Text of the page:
Such a brilliant idea.

Thank you. It’s very fulfilling. We talk about protecting species and it’s great. I love my job.

How does the Lord of the Trees system of reforestation work?

We do precision planting. The drones shoot the seed pods precisely into the landscape. We have a proprietary software and technology, which maps out the best location for each tree species going back into the landscape.

Do you regenerate bushland after a bushfire?

Yes, it’s a little bit like looking at a crystal ball into the past, at what plants have been destroyed, especially after bushfire. If you remember the devastating effects of the fires in the Blue Mountains in 2019, the fire was so strong that it completely sterilised the seed bank that was in the soil. There was no way for the plants to revegetate themselves. We look at the plants that used to grow there and we also work with endangered species, trying to reintroduce into the landscape plants that are on the endangered species list. In New South Wales, 60% of the endangered species are not animals, they’re plants.

Wow, that’s huge.

Yeah, not a lot of people know that. So, we’re trying to reintroduce those via the few seeds that are available in plant banks. We work with local Aboriginal communities as well to determine which plants to revegetate with. And we look at the effect of climate change. We take into account the fact that the Earth is warming up and sometimes we have to select a different species from the same plant family, one that is more heat-resistant for the future.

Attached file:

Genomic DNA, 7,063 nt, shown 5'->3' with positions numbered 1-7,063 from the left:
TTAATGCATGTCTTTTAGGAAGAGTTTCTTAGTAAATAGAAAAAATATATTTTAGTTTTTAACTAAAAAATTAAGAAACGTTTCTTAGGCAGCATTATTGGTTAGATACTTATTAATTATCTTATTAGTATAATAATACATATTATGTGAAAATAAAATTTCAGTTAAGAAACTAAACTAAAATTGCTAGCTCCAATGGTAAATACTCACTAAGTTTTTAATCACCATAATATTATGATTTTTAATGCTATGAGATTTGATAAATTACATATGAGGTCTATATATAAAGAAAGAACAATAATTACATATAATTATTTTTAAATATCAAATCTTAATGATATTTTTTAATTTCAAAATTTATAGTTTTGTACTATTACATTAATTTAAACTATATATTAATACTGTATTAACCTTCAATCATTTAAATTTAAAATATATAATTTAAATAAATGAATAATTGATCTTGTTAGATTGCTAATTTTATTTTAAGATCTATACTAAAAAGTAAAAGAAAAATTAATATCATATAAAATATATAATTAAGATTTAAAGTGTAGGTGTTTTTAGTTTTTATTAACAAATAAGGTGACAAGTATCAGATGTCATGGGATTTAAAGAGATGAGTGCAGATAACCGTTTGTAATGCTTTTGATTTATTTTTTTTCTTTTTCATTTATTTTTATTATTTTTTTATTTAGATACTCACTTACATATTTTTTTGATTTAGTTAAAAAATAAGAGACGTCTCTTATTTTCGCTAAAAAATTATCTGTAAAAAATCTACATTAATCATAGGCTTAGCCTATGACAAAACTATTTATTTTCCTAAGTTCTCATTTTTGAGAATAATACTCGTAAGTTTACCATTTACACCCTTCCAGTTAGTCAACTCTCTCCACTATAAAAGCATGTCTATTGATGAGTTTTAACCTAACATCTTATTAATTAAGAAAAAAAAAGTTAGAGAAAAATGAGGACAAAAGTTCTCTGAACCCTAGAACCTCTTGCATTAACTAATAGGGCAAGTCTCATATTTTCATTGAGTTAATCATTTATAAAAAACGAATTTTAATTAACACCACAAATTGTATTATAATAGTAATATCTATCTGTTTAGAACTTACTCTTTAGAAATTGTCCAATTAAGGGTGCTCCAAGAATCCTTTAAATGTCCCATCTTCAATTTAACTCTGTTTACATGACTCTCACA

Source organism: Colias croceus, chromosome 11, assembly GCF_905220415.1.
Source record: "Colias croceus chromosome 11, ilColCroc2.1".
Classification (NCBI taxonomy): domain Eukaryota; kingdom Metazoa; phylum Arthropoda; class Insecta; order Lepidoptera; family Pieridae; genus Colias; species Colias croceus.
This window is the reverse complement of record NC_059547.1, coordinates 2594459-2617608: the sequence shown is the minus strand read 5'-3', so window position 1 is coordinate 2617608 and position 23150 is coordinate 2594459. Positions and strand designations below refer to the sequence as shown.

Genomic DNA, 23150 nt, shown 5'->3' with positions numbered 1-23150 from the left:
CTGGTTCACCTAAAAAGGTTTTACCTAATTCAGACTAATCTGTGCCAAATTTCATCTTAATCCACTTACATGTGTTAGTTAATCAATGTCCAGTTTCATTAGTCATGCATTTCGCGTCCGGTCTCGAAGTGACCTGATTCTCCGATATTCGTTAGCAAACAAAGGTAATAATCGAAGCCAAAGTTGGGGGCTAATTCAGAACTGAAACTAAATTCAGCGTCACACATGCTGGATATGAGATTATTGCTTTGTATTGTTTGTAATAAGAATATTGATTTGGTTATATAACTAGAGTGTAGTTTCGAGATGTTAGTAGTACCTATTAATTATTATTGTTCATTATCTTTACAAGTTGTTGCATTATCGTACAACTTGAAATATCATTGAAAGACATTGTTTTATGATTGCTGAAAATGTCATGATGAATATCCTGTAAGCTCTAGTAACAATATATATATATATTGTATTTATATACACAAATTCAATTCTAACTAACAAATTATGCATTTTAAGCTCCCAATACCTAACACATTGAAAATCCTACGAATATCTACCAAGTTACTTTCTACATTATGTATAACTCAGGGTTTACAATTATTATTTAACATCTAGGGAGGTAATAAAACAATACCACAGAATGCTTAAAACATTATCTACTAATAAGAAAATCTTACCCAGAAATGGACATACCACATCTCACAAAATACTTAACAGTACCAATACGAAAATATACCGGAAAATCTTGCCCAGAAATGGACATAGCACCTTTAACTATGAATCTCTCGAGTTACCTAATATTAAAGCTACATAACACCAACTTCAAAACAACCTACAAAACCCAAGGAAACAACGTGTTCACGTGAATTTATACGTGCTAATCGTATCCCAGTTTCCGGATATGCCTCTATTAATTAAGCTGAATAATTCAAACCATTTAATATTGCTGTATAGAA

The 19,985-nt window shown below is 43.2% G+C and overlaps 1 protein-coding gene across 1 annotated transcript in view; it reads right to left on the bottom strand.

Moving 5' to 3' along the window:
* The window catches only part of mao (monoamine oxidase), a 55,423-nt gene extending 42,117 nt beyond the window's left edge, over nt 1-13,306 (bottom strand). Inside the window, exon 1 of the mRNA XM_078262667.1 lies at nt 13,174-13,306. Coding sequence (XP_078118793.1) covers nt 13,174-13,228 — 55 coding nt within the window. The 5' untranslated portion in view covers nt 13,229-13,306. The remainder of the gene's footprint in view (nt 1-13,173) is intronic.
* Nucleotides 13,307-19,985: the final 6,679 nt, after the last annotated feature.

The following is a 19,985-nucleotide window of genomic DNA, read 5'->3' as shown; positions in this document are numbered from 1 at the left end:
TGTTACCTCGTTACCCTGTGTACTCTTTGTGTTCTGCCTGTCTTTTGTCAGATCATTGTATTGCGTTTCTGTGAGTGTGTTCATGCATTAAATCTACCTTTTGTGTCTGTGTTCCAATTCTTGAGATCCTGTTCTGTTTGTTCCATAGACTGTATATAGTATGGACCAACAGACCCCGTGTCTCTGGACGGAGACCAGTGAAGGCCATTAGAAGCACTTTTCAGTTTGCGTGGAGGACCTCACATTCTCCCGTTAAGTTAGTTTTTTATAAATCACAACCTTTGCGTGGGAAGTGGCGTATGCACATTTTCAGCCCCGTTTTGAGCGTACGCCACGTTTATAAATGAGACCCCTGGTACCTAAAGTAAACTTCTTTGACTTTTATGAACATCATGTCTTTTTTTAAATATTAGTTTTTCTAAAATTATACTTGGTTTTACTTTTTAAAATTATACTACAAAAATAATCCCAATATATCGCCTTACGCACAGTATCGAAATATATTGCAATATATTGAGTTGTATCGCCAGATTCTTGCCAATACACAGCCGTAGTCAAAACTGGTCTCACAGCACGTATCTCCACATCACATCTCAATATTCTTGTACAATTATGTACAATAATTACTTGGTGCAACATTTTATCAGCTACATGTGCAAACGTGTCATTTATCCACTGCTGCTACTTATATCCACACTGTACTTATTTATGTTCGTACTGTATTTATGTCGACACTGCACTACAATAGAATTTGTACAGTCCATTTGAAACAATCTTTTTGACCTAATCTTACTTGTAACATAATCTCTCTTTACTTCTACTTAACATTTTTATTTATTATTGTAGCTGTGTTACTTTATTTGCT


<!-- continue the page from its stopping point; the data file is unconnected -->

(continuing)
What’s next for Lord of the Trees?

We had a meeting yesterday with Transport for New South Wales to look at a project to replant the median strips in the middle of highways with wildflowers. This would help to sustain the declining bee population as well as eliminate the need to maintain the grass on the median strips, which takes a lot of resources. It’s been done very successfully in England and America, so we are trying to bring that here to Australia.

What a great way to beautify our highways as well as help the environment. How can people like you and me, living and working in an urban area like Potts Point, make a difference to the environment in our everyday lives?

Something very simple is to pick up the plastic whenever you walk. That would be my best advice to anyone. We can all do that. Everyone in Eastern Sydney is only 15 minutes away from a beach. So whenever we see a piece of plastic on the ground, it will ultimately end up in the ocean. Especially in this area, we’re so connected to the nearby water that we have to take care of it and be the custodians of that ecosystem. And it’s a very simple thing that doesn’t cost anything to pick up plastic and put it in a bin. What I usually do, I know it sounds a bit crazy, but I always have a doggy bag in one of my pockets. And when I go for my walks, I just carry a doggy bag and I fill it up with little pieces of plastic that I find. And I’ll just put it in the bin. It’s that easy.

Great piece of advice. And if we all did it, it would make a big difference. Thanks for the chat Aymeric. You can find out more about Lord of the Trees at their website.

Article by Jason Boon

In a real estate market that is the focus of Australian, and indeed worldwide attention, Jason Boon's results in the Sydney scene make him a highly significant figure within the industry. A long-term specialist in the Potts Point and inner eastern suburbs area, he is uniquely placed to leverage his skills and local knowledge as the area undergoes significant change and diversification. Jason ha…